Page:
This article is by Carolyn Henderson, the managing half of Steve Henderson Fine Art. She is a Regular contributing writer for FineArtViews and her freelance writing appears in regional newspapers, online magazines, and her humor blog, Middle-Aged Plague.
One of these days, you may decide to take a workshop, or maybe you already have. When you find the right workshop for you (we talked about this last week), you want to get the most out of it, and one of the best ways to do that is to make sure that your expectations line up with reality.
The Norwegian Artist teaches regular workshops throughout the region, and because we like happy participants, we try to address major misconceptions that people walk into the room with, one of the most major of these being that they will walk out, two days later, with a polished, finished painting, suitable for entering into a show or exhibition.
Not reality, and not just in our workshops.
First of all, if you’ve read through the prospectus of any major show or competition, you’ll usually find the clause that work done under the guidance of an instructor – whether in private lessons or through a workshop – is generally not admissible. The obvious reason for this is that the painting is a fusion of two artists – you, and the instructor – and it is not 100 percent representative of your own independent work.
Secondly is the place factor: most workshops last anywhere from one to five days, and they are not run around your inner biological painting schedule. While it’s exhilarating and energizing to work in a room of colleagues, it is daunting as well, and rare is the human who fully unwinds and loosens up in this environment.
This is not the mindset in which you normally produce your best work.
Third: time. Even a two-day workshop does not consist of 16 hours of solid painting. You set up. You chat with the person next to you. Somebody across the room can’t get his brand new easel standing. The instructor instructs. You break for lunch, come back a little sleepy (you’ve been standing on a strange floor in a strange room the entire morning); you walk around the room and look at what other people are doing. There is no way, in a room full of disparate and diverse people, that you can replicate uninterrupted painting time in your studio. You are simply surrounded by too many distractions. Rather than begrudge these distractions, however, enjoy them – they’re part of the experience.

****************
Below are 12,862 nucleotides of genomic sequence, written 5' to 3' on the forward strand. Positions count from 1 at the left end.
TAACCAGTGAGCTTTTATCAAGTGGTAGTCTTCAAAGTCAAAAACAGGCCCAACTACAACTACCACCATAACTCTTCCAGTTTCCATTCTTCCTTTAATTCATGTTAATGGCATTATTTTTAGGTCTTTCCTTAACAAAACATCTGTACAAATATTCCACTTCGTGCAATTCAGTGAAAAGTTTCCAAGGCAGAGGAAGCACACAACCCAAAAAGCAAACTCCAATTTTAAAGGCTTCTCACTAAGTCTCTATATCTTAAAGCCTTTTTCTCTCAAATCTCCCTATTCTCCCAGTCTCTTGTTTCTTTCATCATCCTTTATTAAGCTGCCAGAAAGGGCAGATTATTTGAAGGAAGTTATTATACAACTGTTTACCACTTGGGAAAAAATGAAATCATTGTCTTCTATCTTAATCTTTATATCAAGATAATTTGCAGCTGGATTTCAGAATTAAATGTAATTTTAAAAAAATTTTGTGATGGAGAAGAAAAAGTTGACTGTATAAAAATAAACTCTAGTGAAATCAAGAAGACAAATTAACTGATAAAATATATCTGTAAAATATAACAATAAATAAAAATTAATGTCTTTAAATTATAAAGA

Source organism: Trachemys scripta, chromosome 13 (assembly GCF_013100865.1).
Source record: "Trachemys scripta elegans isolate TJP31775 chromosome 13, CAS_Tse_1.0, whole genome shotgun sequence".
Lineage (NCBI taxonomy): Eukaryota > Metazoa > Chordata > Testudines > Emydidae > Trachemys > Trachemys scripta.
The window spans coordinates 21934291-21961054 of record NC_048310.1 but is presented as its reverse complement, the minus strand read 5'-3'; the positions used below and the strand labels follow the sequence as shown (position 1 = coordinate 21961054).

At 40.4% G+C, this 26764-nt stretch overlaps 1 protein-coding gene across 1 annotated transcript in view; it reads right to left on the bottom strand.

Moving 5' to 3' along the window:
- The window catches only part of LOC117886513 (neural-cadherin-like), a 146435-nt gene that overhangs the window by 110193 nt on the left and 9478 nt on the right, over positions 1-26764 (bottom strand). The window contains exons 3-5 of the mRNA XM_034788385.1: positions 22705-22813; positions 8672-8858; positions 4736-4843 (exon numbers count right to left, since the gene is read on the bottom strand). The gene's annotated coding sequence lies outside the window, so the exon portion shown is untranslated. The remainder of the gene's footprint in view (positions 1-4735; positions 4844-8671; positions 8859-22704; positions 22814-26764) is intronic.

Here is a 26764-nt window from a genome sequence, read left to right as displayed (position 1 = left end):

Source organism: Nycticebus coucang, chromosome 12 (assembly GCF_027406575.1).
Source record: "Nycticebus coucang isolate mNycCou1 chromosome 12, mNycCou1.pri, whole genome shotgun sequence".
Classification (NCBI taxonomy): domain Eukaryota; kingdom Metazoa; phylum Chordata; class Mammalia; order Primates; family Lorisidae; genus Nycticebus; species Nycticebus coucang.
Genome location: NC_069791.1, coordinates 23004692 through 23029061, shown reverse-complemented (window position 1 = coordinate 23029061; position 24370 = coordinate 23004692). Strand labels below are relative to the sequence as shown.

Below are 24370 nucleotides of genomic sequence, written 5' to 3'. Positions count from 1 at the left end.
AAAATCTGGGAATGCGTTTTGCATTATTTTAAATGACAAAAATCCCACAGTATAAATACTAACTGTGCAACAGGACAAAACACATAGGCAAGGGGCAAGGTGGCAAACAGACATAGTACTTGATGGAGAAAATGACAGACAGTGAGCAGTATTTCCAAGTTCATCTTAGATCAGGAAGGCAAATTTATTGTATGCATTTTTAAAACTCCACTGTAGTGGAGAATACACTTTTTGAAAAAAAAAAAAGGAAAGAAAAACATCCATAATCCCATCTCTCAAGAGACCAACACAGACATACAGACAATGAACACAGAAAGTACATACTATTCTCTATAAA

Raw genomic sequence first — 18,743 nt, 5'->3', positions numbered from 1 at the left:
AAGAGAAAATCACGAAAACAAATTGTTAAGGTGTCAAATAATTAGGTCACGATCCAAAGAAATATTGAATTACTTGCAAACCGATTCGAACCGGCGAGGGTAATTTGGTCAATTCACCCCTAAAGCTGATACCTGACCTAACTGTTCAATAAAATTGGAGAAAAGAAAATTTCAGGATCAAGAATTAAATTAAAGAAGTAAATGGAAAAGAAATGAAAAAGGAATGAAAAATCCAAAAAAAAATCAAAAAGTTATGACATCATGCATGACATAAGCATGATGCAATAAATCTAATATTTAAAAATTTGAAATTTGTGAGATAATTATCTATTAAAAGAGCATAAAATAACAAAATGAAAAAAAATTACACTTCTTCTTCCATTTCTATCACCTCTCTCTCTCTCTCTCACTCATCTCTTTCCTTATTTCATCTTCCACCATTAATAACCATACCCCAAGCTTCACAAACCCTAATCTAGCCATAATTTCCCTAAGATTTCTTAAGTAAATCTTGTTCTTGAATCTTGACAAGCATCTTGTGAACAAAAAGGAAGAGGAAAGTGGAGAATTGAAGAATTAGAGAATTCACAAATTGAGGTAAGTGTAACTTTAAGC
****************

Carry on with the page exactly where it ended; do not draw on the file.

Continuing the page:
Fourth is the most important: the primary goal of the workshop is not to produce a finished painting – it is to try different techniques that you’ve never encountered before; it is to listen to someone who does things a particular way and who is explaining these ways to you; it is to suspend the way you think things should be done – just for the duration of the workshop – and experiment.
There is a reason each workshop instructor teaches the way he or she does, and the exercises put before you are part of that instructor’s lesson plan – something thoughtfully developed to impart specific information that the instructor considers important. If you are unwilling to fully jump into what the instructor is advising because you’re afraid of “ruining” the painting, then while you may come out with an acceptable work that sort of looks like what you generally produce, you will not have pulled out the most you could have from the workshop experience.